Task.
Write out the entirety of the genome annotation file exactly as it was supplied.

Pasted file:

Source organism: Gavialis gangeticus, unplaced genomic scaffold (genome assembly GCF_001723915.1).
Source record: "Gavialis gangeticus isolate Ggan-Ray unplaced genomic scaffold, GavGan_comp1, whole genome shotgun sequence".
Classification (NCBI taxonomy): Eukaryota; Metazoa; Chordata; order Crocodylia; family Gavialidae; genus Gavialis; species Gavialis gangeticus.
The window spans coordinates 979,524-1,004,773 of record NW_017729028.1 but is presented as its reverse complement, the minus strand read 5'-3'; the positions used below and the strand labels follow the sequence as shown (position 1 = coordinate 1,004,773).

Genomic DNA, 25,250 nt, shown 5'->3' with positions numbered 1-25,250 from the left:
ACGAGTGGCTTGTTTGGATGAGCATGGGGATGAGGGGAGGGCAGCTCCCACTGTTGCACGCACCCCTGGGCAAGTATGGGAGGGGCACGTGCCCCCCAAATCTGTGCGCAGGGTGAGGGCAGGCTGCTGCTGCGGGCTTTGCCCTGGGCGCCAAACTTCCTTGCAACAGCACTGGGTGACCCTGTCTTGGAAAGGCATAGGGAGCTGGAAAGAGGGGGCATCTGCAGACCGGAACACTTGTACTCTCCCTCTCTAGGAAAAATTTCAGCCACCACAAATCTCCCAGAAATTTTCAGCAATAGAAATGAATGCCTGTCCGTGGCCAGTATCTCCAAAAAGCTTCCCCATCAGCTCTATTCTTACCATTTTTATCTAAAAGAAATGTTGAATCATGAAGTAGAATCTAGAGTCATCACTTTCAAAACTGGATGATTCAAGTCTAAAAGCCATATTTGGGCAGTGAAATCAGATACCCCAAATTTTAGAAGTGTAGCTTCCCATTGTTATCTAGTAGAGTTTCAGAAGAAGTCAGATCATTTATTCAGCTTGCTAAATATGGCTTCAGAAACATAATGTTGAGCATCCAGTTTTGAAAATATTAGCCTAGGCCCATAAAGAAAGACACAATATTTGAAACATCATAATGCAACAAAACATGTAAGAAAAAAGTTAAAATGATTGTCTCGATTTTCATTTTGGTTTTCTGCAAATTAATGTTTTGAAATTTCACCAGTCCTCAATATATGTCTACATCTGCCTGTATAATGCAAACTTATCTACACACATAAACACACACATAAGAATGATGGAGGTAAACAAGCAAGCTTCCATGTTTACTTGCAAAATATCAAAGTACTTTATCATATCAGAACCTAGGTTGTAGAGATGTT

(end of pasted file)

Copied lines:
Source organism: Gavialis gangeticus, unplaced genomic scaffold (genome assembly GCF_001723915.1).
Source record: "Gavialis gangeticus isolate Ggan-Ray unplaced genomic scaffold, GavGan_comp1, whole genome shotgun sequence".
Classification (NCBI taxonomy): Eukaryota; Metazoa; Chordata; order Crocodylia; family Gavialidae; genus Gavialis; species Gavialis gangeticus.
The window spans coordinates 979,524-1,004,773 of record NW_017729028.1 but is presented as its reverse complement, the minus strand read 5'-3'; the positions used below and the strand labels follow the sequence as shown (position 1 = coordinate 1,004,773).

Genomic DNA, 25,250 nt, shown 5'->3' with positions numbered 1-25,250 from the left:
ACGAGTGGCTTGTTTGGATGAGCATGGGGATGAGGGGAGGGCAGCTCCCACTGTTGCACGCACCCCTGGGCAAGTATGGGAGGGGCACGTGCCCCCCAAATCTGTGCGCAGGGTGAGGGCAGGCTGCTGCTGCGGGCTTTGCCCTGGGCGCCAAACTTCCTTGCAACAGCACTGGGTGACCCTGTCTTGGAAAGGCATAGGGAGCTGGAAAGAGGGGGCATCTGCAGACCGGAACACTTGTACTCTCCCTCTCTAGGAAAAATTTCAGCCACCACAAATCTCCCAGAAATTTTCAGCAATAGAAATGAATGCCTGTCCGTGGCCAGTATCTCCAAAAAGCTTCCCCATCAGCTCTATTCTTACCATTTTTATCTAAAAGAAATGTTGAATCATGAAGTAGAATCTAGAGTCATCACTTTCAAAACTGGATGATTCAAGTCTAAAAGCCATATTTGGGCAGTGAAATCAGATACCCCAAATTTTAGAAGTGTAGCTTCCCATTGTTATCTAGTAGAGTTTCAGAAGAAGTCAGATCATTTATTCAGCTTGCTAAATATGGCTTCAGAAACATAATGTTGAGCATCCAGTTTTGAAAATATTAGCCTAGGCCCATAAAGAAAGACACAATATTTGAAACATCATAATGCAACAAAACATGTAAGAAAAAAGTTAAAATGATTGTCTCGATTTTCATTTTGGTTTTCTGCAAATTAATGTTTTGAAATTTCACCAGTCCTCAATATATGTCTACATCTGCCTGTATAATGCAAACTTATCTACACACATAAACACACACATAAGAATGATGGAGGTAAACAAGCAAGCTTCCATGTTTACTTGCAAAATATCAAAGTACTTTATCATATCAGAACCTAGGTTGTAGAGATGTT